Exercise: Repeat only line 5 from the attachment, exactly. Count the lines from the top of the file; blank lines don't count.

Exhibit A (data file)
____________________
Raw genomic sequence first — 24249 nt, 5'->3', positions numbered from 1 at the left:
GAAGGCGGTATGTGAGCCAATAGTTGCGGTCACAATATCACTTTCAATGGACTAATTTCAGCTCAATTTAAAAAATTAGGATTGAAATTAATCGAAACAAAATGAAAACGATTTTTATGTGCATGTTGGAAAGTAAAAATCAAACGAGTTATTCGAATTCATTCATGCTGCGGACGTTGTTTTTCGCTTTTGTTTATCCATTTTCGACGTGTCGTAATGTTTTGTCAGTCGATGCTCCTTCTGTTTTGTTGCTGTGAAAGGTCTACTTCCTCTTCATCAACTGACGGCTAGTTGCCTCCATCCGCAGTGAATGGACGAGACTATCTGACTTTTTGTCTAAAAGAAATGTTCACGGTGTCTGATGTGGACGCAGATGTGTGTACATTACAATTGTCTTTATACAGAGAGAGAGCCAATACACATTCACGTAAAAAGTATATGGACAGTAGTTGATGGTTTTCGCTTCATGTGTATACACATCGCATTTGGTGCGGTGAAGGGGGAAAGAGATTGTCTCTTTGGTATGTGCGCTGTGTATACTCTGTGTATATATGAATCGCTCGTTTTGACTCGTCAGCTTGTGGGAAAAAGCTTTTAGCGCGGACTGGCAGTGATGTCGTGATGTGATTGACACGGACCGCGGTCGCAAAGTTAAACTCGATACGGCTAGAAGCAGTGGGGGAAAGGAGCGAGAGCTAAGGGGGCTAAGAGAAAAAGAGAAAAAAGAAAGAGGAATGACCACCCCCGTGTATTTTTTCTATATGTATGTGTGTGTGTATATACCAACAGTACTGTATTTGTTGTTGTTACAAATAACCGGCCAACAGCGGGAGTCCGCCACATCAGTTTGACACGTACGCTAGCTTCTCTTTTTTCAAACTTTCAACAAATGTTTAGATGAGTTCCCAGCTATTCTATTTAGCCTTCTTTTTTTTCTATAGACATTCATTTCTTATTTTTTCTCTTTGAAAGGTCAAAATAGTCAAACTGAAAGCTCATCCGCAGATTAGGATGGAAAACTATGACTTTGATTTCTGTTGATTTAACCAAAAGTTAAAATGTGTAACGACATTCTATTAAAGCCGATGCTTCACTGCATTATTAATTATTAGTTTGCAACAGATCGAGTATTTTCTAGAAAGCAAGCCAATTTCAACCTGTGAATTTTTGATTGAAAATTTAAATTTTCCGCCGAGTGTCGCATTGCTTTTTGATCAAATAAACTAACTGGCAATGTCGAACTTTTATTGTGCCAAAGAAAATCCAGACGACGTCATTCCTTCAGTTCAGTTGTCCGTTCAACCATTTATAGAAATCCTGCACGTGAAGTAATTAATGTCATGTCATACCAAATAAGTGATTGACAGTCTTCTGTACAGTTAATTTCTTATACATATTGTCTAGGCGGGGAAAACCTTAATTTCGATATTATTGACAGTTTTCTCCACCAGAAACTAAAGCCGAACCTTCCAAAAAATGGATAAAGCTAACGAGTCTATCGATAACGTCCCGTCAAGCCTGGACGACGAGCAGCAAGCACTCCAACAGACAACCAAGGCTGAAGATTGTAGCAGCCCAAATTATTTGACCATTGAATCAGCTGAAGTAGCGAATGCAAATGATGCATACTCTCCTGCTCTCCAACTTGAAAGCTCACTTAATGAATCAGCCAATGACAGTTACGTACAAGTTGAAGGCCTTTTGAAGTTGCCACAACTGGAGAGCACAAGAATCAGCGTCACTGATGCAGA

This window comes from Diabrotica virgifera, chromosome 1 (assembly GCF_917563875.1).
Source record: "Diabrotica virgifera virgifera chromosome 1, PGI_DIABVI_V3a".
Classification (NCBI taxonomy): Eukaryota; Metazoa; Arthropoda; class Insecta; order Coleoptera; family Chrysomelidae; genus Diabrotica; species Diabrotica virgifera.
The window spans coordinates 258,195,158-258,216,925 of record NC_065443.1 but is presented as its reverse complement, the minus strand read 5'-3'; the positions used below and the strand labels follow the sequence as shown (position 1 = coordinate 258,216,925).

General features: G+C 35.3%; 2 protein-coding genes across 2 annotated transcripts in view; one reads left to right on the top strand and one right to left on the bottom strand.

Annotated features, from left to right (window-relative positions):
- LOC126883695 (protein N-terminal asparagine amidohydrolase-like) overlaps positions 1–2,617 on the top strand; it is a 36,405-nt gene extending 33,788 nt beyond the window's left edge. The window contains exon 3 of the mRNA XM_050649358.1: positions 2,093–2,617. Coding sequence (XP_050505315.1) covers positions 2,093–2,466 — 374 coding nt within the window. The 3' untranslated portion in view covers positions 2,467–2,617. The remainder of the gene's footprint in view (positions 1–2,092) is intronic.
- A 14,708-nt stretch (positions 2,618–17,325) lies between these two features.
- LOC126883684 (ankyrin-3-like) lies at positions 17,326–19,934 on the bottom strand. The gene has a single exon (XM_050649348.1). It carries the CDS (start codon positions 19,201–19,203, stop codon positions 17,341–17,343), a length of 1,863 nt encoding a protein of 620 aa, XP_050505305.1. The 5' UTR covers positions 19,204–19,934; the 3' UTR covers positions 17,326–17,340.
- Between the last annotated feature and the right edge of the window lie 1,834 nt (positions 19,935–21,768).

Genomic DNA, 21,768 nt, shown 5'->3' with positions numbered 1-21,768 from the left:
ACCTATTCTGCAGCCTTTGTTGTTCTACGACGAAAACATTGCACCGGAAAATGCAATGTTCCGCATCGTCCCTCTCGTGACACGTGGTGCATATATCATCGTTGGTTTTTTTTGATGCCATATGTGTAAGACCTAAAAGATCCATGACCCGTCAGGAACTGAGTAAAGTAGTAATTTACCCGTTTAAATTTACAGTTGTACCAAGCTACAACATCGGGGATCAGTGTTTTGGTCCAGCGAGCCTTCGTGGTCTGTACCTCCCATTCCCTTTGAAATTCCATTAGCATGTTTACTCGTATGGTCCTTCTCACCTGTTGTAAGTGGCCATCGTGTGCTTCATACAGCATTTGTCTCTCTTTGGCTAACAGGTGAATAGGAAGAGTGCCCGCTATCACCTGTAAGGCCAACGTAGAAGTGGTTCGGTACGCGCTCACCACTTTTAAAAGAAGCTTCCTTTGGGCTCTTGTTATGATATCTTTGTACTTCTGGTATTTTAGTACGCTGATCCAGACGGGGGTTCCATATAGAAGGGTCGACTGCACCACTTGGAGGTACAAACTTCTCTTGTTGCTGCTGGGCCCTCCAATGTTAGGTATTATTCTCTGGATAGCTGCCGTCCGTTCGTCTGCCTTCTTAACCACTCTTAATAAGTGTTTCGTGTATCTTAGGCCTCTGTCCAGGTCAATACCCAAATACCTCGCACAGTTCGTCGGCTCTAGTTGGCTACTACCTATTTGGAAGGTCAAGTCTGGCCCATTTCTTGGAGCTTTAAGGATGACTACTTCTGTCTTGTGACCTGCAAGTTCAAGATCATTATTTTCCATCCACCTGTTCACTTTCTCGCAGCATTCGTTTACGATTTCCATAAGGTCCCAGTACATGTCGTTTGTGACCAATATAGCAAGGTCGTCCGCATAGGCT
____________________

Classification (NCBI taxonomy): Eukaryota; Metazoa; Arthropoda; class Insecta; order Coleoptera; family Chrysomelidae; genus Diabrotica; species Diabrotica virgifera.